Thursday, 12 February 2009

One day at a time.

This morning was a good morning, last night I was organized and had everything set out last night as our eldest daughter was going to school in fancy dress today, which means a change in routine, which means -for her-stress.

The advantage of having a children's nurse as a mother is that I can get her cool stuff to dress up with, so she went decked out in a scrub top, with a proper stethoscope, pen torch and even an ID badge (my ID card holder with her library card in it, there was no way I was sending her in with anything I might actually need for work at some point!). The disadvantage is that she can sometimes get dragged down with the long-term viewpoint.

She suffers from autistic spectrum disorder and although we can see she is relatively high functioning we can also see that she is going to struggle to become independent, if she ever does. So when she said to us this morning that she thinks she would like to be a doctor when she is big I'm afraid my heart was sad not uplifted by her ambition because I seriously doubt whether she will be able to carry out any employment role.

I am certainly not writing her off, in fact she would make an excellent doctor, with her photographic memory she'd fly through medical school, her frighteningly good ability to spot patterns where no one else can would make her a fabulous diagnostician and her ability to function without sleep never ceases to amaze me. However, she remains (currently) unable to grasp the concept that the next thing you do after drying yourself when you get out the bath is to put on clothes, or that you should dry your hands after you wash them, or that when there is an inch of snow on the ground you will need your coat on and not just your shoes. It's these 'simple' skills that are letting her down, and cause her frequent outbursts of frustration.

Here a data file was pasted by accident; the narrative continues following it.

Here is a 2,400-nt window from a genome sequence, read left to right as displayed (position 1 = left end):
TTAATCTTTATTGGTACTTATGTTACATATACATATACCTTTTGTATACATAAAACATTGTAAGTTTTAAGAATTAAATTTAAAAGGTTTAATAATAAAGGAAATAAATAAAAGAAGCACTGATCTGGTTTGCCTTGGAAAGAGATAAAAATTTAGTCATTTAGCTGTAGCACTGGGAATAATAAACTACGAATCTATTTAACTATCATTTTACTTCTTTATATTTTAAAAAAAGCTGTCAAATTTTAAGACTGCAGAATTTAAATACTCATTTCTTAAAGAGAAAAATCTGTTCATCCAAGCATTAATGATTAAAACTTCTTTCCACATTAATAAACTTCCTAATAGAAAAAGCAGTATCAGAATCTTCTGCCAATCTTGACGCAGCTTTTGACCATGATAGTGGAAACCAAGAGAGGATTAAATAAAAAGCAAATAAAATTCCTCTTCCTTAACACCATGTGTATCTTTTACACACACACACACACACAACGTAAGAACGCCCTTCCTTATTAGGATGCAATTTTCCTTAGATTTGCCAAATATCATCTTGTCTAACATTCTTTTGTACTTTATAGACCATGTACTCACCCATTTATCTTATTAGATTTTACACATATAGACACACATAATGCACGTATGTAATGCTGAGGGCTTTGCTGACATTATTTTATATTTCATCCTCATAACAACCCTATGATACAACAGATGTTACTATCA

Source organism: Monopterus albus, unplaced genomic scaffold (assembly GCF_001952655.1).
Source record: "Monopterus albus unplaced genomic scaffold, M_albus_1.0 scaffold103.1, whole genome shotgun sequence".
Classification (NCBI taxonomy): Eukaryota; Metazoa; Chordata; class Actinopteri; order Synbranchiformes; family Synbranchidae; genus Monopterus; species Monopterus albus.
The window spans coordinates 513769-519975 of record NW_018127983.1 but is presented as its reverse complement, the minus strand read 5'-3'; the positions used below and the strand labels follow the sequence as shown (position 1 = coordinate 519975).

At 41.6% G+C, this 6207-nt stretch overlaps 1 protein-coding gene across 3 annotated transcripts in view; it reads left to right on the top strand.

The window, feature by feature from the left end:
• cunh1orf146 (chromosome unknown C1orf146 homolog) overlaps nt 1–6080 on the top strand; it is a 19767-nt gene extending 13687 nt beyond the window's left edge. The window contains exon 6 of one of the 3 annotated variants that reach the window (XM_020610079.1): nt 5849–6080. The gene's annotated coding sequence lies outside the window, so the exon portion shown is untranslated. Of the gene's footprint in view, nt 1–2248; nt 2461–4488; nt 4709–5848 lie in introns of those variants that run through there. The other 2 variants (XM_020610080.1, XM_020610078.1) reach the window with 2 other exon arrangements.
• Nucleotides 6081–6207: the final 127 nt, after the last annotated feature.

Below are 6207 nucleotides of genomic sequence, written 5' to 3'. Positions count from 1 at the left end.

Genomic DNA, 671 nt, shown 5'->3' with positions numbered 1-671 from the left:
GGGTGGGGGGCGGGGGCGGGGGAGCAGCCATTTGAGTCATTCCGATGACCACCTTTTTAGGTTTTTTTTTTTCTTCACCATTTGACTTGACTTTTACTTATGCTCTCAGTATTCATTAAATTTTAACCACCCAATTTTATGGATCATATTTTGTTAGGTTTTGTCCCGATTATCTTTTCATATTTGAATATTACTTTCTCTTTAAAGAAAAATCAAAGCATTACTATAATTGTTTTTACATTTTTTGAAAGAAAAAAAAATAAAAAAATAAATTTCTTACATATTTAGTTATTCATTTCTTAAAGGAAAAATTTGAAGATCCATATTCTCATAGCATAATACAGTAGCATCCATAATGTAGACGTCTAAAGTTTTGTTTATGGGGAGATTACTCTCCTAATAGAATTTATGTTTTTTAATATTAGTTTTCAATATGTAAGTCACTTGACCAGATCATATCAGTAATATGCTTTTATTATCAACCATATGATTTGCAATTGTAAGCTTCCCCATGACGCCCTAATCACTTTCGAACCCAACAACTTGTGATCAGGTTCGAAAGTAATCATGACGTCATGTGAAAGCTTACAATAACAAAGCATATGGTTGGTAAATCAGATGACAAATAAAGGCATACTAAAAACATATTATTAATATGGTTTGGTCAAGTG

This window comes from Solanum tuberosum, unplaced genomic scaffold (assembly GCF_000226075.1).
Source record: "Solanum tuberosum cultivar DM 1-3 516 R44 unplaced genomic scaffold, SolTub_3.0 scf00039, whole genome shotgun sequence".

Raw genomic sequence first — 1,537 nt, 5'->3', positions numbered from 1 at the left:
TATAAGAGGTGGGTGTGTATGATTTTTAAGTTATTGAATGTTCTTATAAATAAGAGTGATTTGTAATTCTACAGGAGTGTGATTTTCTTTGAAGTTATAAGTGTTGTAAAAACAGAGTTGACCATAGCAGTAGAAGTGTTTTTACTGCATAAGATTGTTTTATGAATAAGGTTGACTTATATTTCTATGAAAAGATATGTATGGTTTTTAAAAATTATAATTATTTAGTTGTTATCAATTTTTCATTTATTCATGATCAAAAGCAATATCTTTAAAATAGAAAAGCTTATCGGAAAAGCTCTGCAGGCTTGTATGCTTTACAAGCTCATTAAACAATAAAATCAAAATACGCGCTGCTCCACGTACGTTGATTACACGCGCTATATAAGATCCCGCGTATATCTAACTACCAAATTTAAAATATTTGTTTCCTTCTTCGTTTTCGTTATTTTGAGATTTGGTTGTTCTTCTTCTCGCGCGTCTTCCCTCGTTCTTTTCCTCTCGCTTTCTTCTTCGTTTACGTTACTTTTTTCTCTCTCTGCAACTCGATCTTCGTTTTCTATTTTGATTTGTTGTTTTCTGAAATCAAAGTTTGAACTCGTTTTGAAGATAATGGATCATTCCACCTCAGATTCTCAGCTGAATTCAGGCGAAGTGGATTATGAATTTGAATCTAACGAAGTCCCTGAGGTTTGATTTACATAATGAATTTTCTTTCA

Sometimes when I stop to wonder if she will ever develop these skills the enormity of the effect her condition is having and will have seems huge and overwhelming, sometimes I feel sad thinking of the things she might not be able to achieve, will she ever be able to manage money, time, relationships? However, she constantly amazes us with her ability to overcome whatever hurdles exist in her brain, for example at the age of 6 she has a fantastic vocabulary but did not speak her first word until she was almost 4 years old, and just the other day she scolded her father for asking her to get dressed before she brushed her teeth because might get tooth paste on her uniform, something that had never crossed our minds before! So for now we'll just continue going at it one day at a time and stop trying to guess the future!

1 comment:

*-~EIGNA~-* said...

EL seems such a bright girl and its great she has the ambition of being a doctor or anything else (if she changes her mind like children do between childhood and adulthood), i can only try and understand your sadness at expecting she wont be able to do things she wants to do yet i agree that taking one day at a time is the best way, you are a great mother G and you have 3 great ,lovely children! I suppose if you look at reality, things behond your expectations will arise as happy bonuses and i hope you capture them all, not only in your memory but also in your wonderful photography!